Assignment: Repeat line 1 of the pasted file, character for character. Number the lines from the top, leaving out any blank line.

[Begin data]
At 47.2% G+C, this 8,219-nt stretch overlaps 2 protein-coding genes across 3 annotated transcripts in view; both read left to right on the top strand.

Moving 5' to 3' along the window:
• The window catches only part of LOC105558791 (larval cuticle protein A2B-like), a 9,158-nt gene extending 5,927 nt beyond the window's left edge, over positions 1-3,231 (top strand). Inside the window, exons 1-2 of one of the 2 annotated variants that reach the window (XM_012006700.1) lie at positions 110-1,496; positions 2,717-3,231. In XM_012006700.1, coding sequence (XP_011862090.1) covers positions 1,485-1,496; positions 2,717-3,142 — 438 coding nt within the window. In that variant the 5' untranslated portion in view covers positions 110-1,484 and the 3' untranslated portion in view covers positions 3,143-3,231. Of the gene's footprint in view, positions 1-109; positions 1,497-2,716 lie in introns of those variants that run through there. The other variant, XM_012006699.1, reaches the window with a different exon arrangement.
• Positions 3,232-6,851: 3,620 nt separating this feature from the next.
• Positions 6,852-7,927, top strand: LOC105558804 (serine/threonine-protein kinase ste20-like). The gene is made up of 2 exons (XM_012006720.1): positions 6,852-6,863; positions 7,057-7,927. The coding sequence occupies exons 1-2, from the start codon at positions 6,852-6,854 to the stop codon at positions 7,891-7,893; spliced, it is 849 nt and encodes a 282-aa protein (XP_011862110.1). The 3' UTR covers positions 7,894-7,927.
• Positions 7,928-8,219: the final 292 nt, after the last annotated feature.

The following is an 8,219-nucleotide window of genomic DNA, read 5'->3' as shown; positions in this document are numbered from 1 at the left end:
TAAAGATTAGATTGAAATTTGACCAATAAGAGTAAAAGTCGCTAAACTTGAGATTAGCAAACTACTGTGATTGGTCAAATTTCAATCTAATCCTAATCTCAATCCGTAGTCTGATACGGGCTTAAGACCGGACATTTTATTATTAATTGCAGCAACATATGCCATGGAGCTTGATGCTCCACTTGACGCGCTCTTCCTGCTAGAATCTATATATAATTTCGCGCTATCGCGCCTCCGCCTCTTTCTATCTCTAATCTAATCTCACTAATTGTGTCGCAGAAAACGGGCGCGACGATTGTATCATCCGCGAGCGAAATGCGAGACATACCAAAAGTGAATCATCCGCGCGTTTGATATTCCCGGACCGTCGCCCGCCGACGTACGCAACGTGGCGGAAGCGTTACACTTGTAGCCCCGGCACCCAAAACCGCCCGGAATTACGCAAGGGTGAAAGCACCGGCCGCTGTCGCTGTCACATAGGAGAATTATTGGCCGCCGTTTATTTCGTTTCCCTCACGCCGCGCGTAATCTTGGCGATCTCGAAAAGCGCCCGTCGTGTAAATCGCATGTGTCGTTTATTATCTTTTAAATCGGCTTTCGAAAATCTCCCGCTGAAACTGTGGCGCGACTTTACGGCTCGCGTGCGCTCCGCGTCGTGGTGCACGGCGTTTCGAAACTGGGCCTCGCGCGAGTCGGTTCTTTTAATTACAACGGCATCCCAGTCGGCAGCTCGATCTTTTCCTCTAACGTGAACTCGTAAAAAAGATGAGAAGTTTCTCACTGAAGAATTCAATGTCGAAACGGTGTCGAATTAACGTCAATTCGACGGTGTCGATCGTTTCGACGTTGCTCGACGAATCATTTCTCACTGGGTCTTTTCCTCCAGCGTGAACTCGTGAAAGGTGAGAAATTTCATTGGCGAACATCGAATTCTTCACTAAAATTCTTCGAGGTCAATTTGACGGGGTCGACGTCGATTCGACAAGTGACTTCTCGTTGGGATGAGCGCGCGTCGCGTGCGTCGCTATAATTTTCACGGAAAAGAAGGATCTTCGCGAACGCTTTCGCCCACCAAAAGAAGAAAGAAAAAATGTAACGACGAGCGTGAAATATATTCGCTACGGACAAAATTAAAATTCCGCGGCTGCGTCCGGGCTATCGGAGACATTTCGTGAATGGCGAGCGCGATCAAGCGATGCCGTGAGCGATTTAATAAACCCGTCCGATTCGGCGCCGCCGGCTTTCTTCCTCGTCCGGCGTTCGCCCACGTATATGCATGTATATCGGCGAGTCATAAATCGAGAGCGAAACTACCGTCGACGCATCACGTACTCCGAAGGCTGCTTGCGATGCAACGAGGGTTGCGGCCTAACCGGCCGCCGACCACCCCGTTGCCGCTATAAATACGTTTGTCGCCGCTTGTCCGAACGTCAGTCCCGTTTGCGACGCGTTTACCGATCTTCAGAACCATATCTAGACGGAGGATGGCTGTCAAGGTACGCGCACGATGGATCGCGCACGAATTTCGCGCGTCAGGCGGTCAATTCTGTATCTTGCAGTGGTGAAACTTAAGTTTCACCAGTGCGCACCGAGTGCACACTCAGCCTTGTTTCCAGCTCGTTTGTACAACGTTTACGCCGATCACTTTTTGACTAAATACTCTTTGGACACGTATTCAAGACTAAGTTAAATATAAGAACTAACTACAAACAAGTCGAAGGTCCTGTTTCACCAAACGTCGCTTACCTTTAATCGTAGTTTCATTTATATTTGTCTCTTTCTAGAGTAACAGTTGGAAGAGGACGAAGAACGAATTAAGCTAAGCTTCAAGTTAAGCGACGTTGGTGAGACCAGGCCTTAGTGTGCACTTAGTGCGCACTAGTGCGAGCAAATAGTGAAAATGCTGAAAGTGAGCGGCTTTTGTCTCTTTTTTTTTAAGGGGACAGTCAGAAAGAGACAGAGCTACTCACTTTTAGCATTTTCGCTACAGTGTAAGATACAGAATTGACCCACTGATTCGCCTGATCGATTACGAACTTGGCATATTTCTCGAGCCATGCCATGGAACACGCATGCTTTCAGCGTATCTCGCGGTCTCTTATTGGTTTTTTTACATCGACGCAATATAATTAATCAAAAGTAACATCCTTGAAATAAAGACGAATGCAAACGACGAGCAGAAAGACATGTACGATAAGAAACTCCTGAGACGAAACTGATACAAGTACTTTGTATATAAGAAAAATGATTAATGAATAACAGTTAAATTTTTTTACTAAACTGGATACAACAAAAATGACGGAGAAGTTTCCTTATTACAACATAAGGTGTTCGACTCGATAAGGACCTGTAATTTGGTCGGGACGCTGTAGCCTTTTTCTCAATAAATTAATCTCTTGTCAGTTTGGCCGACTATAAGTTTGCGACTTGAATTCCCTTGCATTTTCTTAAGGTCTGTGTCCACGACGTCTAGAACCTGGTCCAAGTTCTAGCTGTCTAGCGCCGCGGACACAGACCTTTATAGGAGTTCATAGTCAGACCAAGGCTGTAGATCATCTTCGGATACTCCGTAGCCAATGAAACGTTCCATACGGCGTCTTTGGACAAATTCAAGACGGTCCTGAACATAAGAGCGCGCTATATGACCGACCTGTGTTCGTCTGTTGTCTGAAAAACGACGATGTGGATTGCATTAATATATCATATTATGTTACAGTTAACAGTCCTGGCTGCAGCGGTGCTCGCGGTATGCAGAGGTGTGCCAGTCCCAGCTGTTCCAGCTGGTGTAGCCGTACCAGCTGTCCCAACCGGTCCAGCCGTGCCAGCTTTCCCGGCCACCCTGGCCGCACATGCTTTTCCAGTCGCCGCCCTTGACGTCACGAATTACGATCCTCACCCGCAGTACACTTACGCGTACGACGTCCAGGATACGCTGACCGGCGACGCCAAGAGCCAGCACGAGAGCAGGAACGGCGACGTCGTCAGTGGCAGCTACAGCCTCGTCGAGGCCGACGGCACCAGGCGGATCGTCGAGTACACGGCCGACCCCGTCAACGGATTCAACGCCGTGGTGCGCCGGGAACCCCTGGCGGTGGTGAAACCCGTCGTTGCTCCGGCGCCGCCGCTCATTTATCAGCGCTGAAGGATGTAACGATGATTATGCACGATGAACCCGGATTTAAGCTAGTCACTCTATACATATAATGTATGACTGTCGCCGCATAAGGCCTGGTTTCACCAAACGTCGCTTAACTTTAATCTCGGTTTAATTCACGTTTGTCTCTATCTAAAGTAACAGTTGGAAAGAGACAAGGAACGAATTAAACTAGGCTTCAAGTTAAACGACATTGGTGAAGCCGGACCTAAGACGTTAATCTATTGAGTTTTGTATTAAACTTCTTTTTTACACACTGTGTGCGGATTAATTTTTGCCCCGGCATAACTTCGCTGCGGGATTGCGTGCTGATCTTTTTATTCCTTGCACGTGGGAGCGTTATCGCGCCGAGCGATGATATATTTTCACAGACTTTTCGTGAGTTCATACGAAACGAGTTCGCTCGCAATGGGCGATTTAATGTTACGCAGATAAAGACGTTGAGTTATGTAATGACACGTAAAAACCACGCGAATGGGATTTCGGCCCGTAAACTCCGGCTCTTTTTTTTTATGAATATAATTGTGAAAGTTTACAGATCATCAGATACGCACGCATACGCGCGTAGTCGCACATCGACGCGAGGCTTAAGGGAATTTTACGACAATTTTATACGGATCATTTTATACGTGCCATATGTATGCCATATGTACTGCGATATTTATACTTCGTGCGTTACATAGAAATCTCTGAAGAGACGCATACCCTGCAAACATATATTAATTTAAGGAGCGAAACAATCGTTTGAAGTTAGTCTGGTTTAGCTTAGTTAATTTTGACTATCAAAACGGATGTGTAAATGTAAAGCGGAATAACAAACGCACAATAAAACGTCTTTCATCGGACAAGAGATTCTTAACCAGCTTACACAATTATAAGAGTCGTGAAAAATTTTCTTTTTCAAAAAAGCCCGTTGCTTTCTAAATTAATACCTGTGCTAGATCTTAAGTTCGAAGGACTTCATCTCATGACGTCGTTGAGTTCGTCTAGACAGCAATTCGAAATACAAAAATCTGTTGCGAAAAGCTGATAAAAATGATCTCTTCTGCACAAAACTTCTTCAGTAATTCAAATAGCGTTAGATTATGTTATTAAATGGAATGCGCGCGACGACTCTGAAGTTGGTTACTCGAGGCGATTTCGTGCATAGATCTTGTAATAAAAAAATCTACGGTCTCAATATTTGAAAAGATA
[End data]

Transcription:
At 47.2% G+C, this 8,219-nt stretch overlaps 2 protein-coding genes across 3 annotated transcripts in view; both read left to right on the top strand.